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LITTLEREDRIDINGHOOD said on 02 July 2012

Hi, I had severe chest/upper abdo pain right round my ribs and through to my back along with nausea, v & d starting at 32 weeks pregnant....if i think back id had an "attack" about a year before but this was accentuated during pregnancy, from 32 weeks on i started getting an attack a week and by 36 weeks i was visiting a&e approx 2-3 times per week, my grandmother diagnosed my said it was: baby in wrong position, heartburn, panic attack, pulmonary embolism, anxiety.. I kept saying my nan thinks i have gallstones and that id googled the symptoms and all mine matched, bar 1, the shoulder pain. they said it couldnt be as i was too young... I was 26 years old after suffering for weeks on end I demanded an ultrasound from my gp...she reluctantly booked me in and surprise surprise, there they were, lots and lots of little gall stones floating around... I cried with relief as i knew what it was.... During an attack paracetomol didnt work, neither did ibuprofen, i was prescribed pethidine tablets to take as i was pregnant and it was the strongest stuff i could get without being taken in to hospital....however i only visited a&e when the pethidine wasnt enough which was quite frequently...i was on morphine 2-3 times per week whilst pregnant because I was in soooooo much agony, the only "comfortable" position, which wasnt actually comfortable but more, bearable, was on my knees on the floor and arms on sofa, head down (my bump was in way or id have been curled up in to a ball) i was advised no more than 5 grams of fat per 100 grams which meant my diet was pretty limited.... i was always so hungry, i missed out on the first 6 weeks of my little girls life as i was so so ill and in hospital on morphine at least 3 times a week for hours and hours at a time... i always demanded to be let home to see her as soon as possible after the morphine....i also begged them to remove my gall bladder as i was in so much be cont...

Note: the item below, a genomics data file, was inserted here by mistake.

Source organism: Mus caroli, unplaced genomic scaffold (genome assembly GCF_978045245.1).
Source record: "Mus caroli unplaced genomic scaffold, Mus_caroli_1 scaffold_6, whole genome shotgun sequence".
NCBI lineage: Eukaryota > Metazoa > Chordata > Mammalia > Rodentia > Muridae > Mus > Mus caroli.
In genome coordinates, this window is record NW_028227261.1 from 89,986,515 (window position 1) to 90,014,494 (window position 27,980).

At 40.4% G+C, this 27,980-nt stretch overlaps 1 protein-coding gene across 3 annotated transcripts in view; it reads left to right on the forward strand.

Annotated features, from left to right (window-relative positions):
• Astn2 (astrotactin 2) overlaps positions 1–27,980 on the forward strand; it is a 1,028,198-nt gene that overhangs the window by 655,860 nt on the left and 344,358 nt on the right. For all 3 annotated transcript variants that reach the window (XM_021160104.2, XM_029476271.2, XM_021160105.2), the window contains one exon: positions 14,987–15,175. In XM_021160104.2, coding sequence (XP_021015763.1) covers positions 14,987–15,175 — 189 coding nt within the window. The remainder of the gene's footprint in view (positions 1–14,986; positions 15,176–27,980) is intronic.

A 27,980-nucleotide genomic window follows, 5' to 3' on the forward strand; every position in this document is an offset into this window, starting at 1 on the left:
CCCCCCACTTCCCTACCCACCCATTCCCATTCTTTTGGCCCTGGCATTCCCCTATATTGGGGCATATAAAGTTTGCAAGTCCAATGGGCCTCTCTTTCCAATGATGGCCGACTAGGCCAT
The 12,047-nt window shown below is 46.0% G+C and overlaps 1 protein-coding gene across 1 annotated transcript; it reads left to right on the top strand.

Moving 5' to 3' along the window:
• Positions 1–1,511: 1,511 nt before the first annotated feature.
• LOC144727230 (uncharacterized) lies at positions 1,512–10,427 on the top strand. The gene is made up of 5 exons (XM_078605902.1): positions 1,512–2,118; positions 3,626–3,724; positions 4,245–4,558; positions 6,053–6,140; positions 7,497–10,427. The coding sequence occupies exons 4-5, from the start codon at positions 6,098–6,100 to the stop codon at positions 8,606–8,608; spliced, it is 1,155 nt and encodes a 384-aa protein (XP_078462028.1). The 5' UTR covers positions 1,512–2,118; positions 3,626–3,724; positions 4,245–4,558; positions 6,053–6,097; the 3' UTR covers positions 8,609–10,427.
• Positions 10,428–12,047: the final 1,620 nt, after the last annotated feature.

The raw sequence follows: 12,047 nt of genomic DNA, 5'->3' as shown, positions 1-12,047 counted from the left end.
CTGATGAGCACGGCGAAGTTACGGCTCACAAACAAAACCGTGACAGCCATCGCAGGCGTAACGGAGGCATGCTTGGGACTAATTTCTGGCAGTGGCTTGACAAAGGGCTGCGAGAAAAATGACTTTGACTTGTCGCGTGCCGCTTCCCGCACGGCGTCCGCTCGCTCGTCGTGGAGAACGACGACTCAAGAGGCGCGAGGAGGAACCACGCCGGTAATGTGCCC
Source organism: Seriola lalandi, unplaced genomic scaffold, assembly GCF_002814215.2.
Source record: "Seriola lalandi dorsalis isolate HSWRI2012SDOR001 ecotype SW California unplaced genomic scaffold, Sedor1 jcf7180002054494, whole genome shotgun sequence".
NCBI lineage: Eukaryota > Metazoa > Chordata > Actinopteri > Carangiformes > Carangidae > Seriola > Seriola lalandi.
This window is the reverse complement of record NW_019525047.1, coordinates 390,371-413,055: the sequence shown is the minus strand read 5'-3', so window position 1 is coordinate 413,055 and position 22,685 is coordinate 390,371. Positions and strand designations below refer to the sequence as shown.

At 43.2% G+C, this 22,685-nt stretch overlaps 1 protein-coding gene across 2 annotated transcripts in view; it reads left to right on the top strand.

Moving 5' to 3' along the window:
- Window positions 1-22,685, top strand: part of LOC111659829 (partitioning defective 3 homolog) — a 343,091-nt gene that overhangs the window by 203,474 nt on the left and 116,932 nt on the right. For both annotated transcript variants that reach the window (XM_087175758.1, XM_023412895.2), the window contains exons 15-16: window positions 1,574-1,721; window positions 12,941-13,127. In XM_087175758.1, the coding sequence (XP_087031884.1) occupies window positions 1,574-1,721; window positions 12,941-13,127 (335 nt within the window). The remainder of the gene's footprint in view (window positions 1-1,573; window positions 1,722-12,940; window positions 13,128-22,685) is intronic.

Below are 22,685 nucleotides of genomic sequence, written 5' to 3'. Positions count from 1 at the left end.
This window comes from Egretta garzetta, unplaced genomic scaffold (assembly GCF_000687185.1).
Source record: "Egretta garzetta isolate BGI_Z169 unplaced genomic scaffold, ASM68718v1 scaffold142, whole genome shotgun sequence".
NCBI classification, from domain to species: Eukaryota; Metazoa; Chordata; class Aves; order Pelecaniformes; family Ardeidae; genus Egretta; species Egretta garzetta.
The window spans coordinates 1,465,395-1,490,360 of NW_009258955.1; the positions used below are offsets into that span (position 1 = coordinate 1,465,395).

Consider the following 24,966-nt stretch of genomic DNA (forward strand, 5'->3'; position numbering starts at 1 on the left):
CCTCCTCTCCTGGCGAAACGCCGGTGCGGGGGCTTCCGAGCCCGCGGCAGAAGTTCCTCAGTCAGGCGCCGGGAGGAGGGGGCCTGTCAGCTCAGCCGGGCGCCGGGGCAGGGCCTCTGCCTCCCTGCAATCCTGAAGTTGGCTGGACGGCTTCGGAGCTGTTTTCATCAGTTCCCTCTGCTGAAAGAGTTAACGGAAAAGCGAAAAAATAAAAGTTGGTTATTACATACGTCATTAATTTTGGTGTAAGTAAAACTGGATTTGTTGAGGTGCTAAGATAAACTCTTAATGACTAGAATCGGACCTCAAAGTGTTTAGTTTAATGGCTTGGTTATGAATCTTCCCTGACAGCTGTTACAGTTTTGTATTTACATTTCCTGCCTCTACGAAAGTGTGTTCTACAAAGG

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Nightstar1 said on 11 June 2012

I seem to have biliary colic and am waiting for my keyhole surgery date. Just wanted to share my experience in case it helps anyone who is having a similar experience. I've kept a record of how the pain feels and what seems to help.
The pain feels like a crushing pain, like my insides being strangled, most of the time centred around my breast bone and when it's bad, spreading to my abdomen and when it's really bad, even to my back.
Stretching my back and sides when it's uncomfortable seems to help. When it's really bad I take paracetamol which seems to be the only thing that always works after a while, mostly almost instantly. Heartburn tablets seem to actually make it worse. When I'm waiting for the paracetamol to kick in, I lie down and keep very still to stop freaking out as stress definitely either triggers it or makes it worse. Trying to talk takes effort and hurts as it seems to need deep breaths to speak. I try to find a balance between taking deep breaths which hurts and short shallow breaths which makes me panic more. Taking long calm breaths but trying not to breathe too deeply eventually seems to calm me down and relax the muscles enough to stop the spasm and "let go of its tight grip".